Technology & Science

NASA's InSight lander has detected 1st 'marsquake,' scientists say

NASA's robotic spacecraft InSight has detected and measured what scientists believe to be a "marsquake," marking the first time a likely seismological tremor has been recorded on another planet, the Jet Propulsion Laboratory in California reported on Tuesday.

'We've been waiting months for a signal like this': researcher

A life-size model of InSight, NASA's first robotic lander dedicated to studying the deep interior of Mars. Scientists announced Tuesday they believe it has detected a seismological tremor known as a marsquake. (Mike Blake/Reuters)

NASA's InSight lander has picked up a gentle rumble on Mars, believed to be the first "marsquake" ever detected.

InSight's quake monitor recorded and measured the faint signal April 6, and scientists announced the finding Tuesday.

While the rumble sounds like soft wind, scientists believe it came from within the red planet. Philippe Lognonne of the Paris Institute of Earth Physics, who's in charge of the experiment, said it's exciting to finally have proof that Mars is still seismically active.

Mars is not nearly as geologically active as Earth and, like our moon, lacks tectonic plates.

"We've been waiting months for a signal like this," Lognonne said in a statement.

InSight is NASA's first robotic lander dedicated to studying the deep interior of Mars.

The lead scientist responsible for the spacecraft, Bruce Banerdt of NASA's Jet Propulsion Laboratory in Pasadena, Calif., said the recent observation is a continuation of the scientific work begun by the Apollo moonwalkers nearly half a century ago. The astronauts left behind seismometers that measured thousands of moonquakes.

"We've been collecting background noise (on Mars) up until now, but this first event officially kicks off a new field: Martian seismology!" Banerdt said in a statement.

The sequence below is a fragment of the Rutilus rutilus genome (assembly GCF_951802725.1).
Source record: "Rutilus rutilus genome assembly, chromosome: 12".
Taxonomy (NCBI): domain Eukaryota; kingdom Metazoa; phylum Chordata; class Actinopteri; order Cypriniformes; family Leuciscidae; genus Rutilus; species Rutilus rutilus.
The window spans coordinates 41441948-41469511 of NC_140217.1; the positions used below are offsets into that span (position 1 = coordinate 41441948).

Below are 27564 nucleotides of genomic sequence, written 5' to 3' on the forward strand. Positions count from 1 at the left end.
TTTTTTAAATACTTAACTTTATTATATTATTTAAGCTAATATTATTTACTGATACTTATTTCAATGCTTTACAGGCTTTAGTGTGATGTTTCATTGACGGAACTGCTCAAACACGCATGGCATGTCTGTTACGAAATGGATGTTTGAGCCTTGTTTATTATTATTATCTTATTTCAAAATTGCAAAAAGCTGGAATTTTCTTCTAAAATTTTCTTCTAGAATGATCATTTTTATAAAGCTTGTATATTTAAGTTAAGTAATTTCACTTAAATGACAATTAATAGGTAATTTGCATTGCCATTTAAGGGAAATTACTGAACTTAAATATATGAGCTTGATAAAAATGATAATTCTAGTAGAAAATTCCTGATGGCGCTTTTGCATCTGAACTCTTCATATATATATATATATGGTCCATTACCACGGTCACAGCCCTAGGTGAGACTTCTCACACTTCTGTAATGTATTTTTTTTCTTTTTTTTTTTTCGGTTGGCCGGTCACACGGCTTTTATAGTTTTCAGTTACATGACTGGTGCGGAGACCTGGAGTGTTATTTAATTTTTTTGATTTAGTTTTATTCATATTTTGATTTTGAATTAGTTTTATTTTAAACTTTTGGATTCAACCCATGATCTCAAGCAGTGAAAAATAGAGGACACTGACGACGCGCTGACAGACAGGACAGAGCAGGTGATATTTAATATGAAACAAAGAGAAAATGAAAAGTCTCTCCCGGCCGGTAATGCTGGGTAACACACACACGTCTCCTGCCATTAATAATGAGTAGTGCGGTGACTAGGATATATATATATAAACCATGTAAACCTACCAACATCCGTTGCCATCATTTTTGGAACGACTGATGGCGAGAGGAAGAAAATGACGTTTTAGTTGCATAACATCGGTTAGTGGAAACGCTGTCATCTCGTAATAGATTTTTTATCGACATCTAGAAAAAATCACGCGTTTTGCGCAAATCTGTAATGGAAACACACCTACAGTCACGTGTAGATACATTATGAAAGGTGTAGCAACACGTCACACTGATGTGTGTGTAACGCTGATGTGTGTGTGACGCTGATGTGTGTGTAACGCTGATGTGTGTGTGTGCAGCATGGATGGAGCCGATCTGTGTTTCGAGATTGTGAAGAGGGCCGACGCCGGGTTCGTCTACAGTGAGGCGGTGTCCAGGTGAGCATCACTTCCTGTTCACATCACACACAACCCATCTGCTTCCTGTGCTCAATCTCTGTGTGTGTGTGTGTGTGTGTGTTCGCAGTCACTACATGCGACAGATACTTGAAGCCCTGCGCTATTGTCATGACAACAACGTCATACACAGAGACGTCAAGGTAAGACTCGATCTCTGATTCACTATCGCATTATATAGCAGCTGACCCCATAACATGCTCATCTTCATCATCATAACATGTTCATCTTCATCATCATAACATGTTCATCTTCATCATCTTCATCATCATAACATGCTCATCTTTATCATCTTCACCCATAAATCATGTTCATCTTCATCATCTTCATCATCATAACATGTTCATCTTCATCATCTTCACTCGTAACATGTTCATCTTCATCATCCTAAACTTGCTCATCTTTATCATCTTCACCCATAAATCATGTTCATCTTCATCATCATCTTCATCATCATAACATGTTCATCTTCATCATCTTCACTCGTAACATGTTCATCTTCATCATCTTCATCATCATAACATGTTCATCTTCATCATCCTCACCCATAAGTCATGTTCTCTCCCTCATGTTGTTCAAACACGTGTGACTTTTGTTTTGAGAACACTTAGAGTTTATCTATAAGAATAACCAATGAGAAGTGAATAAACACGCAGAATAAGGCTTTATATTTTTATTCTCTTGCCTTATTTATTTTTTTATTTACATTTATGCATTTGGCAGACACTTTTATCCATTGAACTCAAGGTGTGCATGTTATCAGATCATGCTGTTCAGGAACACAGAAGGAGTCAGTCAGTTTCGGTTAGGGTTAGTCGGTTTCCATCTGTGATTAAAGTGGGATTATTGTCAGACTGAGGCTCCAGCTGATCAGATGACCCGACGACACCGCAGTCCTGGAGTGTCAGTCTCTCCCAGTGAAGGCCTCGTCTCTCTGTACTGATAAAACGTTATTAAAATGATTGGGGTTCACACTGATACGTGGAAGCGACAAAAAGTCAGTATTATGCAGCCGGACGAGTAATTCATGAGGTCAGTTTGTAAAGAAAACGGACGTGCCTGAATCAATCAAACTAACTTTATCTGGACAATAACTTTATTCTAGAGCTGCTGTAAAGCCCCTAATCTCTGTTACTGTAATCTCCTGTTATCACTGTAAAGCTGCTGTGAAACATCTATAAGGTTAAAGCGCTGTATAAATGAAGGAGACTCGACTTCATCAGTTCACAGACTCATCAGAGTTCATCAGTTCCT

This photo made available by NASA Tuesday shows the InSight lander's domed wind and thermal shield, which covers a seismometer on the 110th Martian day, or sol, of the mission. (NASA/JPL-Caltech/Associated Press)

Researchers are still analyzing the data, as well as three other even fainter seismic signals detected since mid-March. By analyzing marsquakes, scientists hope to learn more about how rocky planets formed.

No estimated Earth-magnitude equivalent was immediately given for the apparent marsquake.

Three other apparent seismic signals were picked up by InSight on March 14, April 10 and April 11 but were even smaller and more ambiguous in origin, leaving scientists less certain they were actual marsquakes.

The French seismometer was placed directly on the Martian surface in December, a few weeks after the spacecraft landed.

Other experiment not as successful

InSight's other main experiment isn't going as well.

The German-built drilling instrument — dubbed the mole — has managed to penetrate only about 50 centimetres into Mars, far short of its goal to measure the planet's internal temperature. Engineers are still trying to figure out why and how the device got stuck.

With files from Reuters